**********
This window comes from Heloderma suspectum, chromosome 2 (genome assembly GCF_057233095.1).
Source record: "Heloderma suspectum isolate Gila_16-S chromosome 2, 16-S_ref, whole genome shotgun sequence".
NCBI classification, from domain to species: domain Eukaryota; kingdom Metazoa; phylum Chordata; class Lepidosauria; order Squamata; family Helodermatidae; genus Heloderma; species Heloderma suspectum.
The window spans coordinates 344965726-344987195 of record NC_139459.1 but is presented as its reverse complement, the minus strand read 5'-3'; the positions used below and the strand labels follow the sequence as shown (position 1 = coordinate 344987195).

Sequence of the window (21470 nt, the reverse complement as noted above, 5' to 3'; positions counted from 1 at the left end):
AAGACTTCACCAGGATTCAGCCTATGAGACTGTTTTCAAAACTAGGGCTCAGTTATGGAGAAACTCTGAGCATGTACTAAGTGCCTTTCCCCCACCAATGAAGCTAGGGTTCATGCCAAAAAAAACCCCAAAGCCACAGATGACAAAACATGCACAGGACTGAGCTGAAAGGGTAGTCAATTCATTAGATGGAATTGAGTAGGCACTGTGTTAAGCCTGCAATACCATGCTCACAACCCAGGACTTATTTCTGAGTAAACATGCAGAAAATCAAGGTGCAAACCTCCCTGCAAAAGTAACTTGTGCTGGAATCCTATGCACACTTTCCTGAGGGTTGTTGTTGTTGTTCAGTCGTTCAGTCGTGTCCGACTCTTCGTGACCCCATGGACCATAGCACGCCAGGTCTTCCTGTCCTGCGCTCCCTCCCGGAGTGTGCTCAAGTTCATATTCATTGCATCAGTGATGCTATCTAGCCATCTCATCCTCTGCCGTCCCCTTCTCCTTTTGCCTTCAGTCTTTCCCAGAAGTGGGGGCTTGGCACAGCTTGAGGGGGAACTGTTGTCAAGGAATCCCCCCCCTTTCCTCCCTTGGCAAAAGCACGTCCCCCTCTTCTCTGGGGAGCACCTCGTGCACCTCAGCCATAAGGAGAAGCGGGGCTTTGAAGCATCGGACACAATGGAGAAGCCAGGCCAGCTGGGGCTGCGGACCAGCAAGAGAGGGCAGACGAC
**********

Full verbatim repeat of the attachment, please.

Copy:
This window comes from Heloderma suspectum, chromosome 2 (genome assembly GCF_057233095.1).
Source record: "Heloderma suspectum isolate Gila_16-S chromosome 2, 16-S_ref, whole genome shotgun sequence".
NCBI classification, from domain to species: domain Eukaryota; kingdom Metazoa; phylum Chordata; class Lepidosauria; order Squamata; family Helodermatidae; genus Heloderma; species Heloderma suspectum.
The window spans coordinates 344965726-344987195 of record NC_139459.1 but is presented as its reverse complement, the minus strand read 5'-3'; the positions used below and the strand labels follow the sequence as shown (position 1 = coordinate 344987195).

Sequence of the window (21470 nt, the reverse complement as noted above, 5' to 3'; positions counted from 1 at the left end):
AAGACTTCACCAGGATTCAGCCTATGAGACTGTTTTCAAAACTAGGGCTCAGTTATGGAGAAACTCTGAGCATGTACTAAGTGCCTTTCCCCCACCAATGAAGCTAGGGTTCATGCCAAAAAAAACCCCAAAGCCACAGATGACAAAACATGCACAGGACTGAGCTGAAAGGGTAGTCAATTCATTAGATGGAATTGAGTAGGCACTGTGTTAAGCCTGCAATACCATGCTCACAACCCAGGACTTATTTCTGAGTAAACATGCAGAAAATCAAGGTGCAAACCTCCCTGCAAAAGTAACTTGTGCTGGAATCCTATGCACACTTTCCTGAGGGTTGTTGTTGTTGTTCAGTCGTTCAGTCGTGTCCGACTCTTCGTGACCCCATGGACCATAGCACGCCAGGTCTTCCTGTCCTGCGCTCCCTCCCGGAGTGTGCTCAAGTTCATATTCATTGCATCAGTGATGCTATCTAGCCATCTCATCCTCTGCCGTCCCCTTCTCCTTTTGCCTTCAGTCTTTCCCAGAAGTGGGGGCTTGGCACAGCTTGAGGGGGAACTGTTGTCAAGGAATCCCCCCCCTTTCCTCCCTTGGCAAAAGCACGTCCCCCTCTTCTCTGGGGAGCACCTCGTGCACCTCAGCCATAAGGAGAAGCGGGGCTTTGAAGCATCGGACACAATGGAGAAGCCAGGCCAGCTGGGGCTGCGGACCAGCAAGAGAGGGCAGACGAC